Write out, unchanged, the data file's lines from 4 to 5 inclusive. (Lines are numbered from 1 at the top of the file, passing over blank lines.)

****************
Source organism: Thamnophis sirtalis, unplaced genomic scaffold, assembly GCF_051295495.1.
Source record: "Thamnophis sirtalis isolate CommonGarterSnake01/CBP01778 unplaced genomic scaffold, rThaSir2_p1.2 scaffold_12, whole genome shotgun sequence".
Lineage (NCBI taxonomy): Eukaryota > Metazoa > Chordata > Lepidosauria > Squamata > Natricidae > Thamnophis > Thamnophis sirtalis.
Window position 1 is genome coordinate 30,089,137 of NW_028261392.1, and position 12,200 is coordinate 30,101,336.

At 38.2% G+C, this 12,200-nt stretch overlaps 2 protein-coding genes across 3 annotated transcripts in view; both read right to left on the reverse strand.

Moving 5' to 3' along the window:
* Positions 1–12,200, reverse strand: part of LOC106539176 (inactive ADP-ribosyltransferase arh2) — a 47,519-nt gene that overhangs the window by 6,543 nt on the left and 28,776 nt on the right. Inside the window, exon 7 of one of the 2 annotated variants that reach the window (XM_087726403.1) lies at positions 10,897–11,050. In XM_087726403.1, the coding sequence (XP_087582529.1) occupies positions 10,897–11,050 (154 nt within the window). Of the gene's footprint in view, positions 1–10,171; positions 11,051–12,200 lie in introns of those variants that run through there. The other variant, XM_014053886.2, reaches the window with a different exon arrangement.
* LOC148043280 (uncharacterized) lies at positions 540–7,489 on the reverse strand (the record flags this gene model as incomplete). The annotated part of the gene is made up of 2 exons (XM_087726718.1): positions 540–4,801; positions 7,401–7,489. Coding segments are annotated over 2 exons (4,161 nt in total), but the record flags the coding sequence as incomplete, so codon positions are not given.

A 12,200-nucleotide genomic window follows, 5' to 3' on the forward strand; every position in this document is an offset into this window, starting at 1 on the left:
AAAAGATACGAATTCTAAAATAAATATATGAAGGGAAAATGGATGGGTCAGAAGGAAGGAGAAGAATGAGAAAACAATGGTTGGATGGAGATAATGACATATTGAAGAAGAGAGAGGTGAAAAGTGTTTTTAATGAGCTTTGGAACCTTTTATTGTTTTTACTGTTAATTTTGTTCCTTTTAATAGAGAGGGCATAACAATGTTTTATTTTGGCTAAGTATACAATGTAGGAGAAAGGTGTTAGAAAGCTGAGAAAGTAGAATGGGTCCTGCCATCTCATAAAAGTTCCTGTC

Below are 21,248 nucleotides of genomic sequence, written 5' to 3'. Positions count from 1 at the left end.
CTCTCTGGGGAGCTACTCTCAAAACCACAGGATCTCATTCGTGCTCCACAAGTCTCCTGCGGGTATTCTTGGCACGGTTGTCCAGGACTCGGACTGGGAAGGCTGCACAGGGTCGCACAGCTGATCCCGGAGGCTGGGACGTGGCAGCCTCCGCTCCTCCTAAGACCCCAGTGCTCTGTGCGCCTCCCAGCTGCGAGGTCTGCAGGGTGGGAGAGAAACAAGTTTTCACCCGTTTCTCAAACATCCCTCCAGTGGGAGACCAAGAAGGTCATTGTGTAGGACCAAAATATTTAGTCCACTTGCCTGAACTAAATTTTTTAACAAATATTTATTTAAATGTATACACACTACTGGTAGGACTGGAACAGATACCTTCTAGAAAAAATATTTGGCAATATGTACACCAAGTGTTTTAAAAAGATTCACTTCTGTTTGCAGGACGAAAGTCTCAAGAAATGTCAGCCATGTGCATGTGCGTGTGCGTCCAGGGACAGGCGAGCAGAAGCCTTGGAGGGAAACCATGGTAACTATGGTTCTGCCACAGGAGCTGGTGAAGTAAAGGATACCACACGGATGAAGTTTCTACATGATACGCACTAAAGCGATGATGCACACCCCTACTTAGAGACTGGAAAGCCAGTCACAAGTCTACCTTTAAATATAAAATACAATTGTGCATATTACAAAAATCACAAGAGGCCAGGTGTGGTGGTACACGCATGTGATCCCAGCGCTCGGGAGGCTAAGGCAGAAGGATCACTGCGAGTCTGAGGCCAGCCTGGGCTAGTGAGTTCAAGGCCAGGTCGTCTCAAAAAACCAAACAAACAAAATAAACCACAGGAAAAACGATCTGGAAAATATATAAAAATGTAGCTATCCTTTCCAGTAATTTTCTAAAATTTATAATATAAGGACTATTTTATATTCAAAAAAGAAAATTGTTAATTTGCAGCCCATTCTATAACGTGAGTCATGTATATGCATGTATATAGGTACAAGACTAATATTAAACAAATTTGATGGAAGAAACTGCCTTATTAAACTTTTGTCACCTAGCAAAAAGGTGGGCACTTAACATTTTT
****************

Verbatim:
Window position 1 is genome coordinate 30,089,137 of NW_028261392.1, and position 12,200 is coordinate 30,101,336.

At 38.2% G+C, this 12,200-nt stretch overlaps 2 protein-coding genes across 3 annotated transcripts in view; both read right to left on the reverse strand.